Podcast: Northfield City Councilor Noah Cashman

Noah Cashman: Official Portrait Noah Cashman in an Elect Cashman shirt Noah Cashman, with hat
Noah Cashman, at-large Northfield City Councilor, joined us at KYMN on Tuesday. I neglected to get a photo in the studio so I’ve dug up a few other photos. Click to enlarge. Discussion topics included:

  • Rental ordinance
  • Highway 19
  • Northwest Business Park
  • Business-friendly/unfriendly Northfield

We pre-recorded the show because of the 4th of July but next week we’re due to air LIVE at 5:30 PM on Wed.

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Click play to listen. 30 minutes.

Our show, Locally Grown, airs Wednesdays at 5:30 PM on KYMN 1080 AM. You can also subscribe to the podcast feed, or subscribe with iTunes. We seek your comments and suggestions. Attach a comment to this blog post or use the Contact Us page to send us email. See the show archives for audio of other episodes.

2 thoughts on “Podcast: Northfield City Councilor Noah Cashman”

  1. The public hearing on the proposed changes to the rental ordinance is tomorrow night. This letter to the editor appeared in yesterday’s Northfield News:

    In anticipation of the upcoming July 9 public hearing on the city’s rental code, we are writing to support the proposed changes to the rental code to limit the density of commercial rental properties to 20 percent per block and reduce the number of unrelated adults per living unit from 5 to 3. We also support a 12-month moratorium on the issuance of rental permits in R-1 and R-2 districts, to prevent further commercial development in residential neighborhoods, a pattern that threatens the very fabric of our community.

    As members of the Board of Directors of the Northfield East Side Neighborhood Association, we represent over 150 residents of Northfield’s east side, (an area from First to Seventh Streets, and Washington to Prairie). At our annual meeting in February, our membership voted unanimously in a straw poll for the proposed changes in the rental code. Since then, more rental licenses have been granted in residential areas; since 2000, 20 family homes have been converted and licensed. Concentrated areas of rental houses have discouraged families from buying houses in some areas of our neighborhood. This is the very group intended for R-1 and R-2 zones.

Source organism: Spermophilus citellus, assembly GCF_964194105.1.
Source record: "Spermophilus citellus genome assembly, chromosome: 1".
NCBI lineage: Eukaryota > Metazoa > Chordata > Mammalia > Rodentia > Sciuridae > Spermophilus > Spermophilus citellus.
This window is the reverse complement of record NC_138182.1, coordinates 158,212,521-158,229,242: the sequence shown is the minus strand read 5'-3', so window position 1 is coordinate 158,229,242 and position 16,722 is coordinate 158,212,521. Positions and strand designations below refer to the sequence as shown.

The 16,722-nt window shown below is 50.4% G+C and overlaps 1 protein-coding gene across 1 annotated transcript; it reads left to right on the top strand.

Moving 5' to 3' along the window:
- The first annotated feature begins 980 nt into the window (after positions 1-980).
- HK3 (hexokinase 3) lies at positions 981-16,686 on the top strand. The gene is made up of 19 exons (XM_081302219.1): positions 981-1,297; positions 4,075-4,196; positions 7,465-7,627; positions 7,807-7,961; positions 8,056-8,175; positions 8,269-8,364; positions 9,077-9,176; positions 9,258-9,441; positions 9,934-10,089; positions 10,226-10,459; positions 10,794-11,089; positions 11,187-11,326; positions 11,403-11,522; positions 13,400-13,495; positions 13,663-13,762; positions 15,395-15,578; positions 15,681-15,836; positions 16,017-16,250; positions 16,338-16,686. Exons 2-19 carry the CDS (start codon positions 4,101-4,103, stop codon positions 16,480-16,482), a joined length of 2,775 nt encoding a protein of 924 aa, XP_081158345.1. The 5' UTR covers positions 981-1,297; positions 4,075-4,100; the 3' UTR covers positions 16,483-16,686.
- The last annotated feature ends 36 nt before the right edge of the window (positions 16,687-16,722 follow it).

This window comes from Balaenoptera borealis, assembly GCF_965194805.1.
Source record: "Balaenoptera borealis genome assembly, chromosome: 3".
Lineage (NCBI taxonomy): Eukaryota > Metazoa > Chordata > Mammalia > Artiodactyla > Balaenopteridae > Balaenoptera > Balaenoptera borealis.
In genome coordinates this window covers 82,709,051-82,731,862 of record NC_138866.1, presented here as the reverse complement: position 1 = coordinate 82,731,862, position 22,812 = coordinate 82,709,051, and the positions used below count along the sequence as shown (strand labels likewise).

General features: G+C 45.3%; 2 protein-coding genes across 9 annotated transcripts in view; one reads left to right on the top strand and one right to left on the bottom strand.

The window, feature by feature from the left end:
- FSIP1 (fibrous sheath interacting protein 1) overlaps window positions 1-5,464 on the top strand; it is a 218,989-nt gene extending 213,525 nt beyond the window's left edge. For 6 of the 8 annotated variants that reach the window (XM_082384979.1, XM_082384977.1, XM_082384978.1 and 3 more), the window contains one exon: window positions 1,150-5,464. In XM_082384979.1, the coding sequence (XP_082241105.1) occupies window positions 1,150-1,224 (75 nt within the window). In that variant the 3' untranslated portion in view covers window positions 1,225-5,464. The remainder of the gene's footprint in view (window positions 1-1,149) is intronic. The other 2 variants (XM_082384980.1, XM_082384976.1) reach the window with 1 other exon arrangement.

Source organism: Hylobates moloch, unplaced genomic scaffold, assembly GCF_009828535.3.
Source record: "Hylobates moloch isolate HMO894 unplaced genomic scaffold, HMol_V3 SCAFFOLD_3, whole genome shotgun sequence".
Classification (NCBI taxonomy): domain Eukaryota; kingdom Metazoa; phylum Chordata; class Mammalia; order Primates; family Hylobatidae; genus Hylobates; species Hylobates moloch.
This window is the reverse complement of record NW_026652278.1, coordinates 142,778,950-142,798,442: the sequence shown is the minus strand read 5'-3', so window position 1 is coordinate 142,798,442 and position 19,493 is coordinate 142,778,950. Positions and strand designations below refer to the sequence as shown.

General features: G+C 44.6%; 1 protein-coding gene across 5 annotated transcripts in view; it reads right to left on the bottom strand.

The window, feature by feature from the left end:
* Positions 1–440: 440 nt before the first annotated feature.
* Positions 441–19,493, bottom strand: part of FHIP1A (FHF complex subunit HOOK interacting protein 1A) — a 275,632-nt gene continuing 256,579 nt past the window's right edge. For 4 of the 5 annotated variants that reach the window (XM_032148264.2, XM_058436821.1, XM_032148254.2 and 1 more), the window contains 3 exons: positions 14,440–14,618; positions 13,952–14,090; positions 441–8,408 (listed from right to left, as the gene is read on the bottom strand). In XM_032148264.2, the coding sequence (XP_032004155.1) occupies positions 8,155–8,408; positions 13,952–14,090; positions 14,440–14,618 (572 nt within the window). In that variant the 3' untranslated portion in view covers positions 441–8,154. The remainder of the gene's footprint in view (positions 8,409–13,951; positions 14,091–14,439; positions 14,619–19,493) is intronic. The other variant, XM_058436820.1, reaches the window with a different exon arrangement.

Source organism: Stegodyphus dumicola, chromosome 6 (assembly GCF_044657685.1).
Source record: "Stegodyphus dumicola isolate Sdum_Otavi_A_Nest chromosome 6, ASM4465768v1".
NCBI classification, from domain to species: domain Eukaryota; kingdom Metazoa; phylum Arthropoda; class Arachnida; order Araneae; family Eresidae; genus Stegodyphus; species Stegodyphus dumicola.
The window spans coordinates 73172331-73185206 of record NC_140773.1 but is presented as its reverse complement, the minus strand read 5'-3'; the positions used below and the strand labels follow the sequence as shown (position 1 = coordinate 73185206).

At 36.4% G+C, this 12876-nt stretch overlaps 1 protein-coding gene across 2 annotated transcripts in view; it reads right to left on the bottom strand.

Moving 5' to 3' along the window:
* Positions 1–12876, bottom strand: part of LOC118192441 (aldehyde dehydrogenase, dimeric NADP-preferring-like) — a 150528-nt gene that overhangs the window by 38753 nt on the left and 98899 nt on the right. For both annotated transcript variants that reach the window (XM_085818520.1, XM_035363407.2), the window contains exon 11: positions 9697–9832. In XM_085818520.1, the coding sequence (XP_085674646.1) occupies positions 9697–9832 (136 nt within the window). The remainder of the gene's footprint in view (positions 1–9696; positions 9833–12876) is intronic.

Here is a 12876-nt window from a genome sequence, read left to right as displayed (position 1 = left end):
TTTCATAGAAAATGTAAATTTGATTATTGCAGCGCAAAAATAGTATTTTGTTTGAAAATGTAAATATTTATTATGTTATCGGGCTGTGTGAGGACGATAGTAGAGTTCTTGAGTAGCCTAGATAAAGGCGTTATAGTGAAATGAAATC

We are pleased that the majority of the council expressed support for density provisions by block at the recent public work session. Although the 20 percent limit per block will prevent already overdeveloped blocks from being further developed, this provision will not prevent the clustering of rentals that has discouraged families from buying on these blocks. The situation at the corner of Sixth and College streets would be allowed under the 20 percent limit as presently written. Requiring a set distance in feet between lots containing these commercial rental uses would overcome the clustering problem.

    The proposal to limit rental units to 3 unrelated adults has precedence in college communities throughout the country. If a limit of 3 unrelated persons per unit is passed with possible exceptions, we would like to see a formal variance procedure in which 1) neighbor input is requested and 2) an annual application for a conditional-use permit is required. As written in the last document made public, this provision appears to open the way to abuse. The current limit of 5 unrelated persons per unit pushes up the going rate per house such that some families can’t begin to afford renting a house in this neighborhood. Furthermore, at stake is the preservation and protection of a historic, traditionally family-oriented neighborhood, one of the top values expressed at recent Comp Plan meetings.

    We are not opposed to rentals as such. Many of us have families renting homes near us and are happy to have them there. The properties that need to be regulated, as Councilman Cashman has pointed out, are those where the use has been changed fundamentally from a family home to a commercial property serving large numbers of unrelated adult renters.

    Jim Noonan and Jerri Hurlbutt

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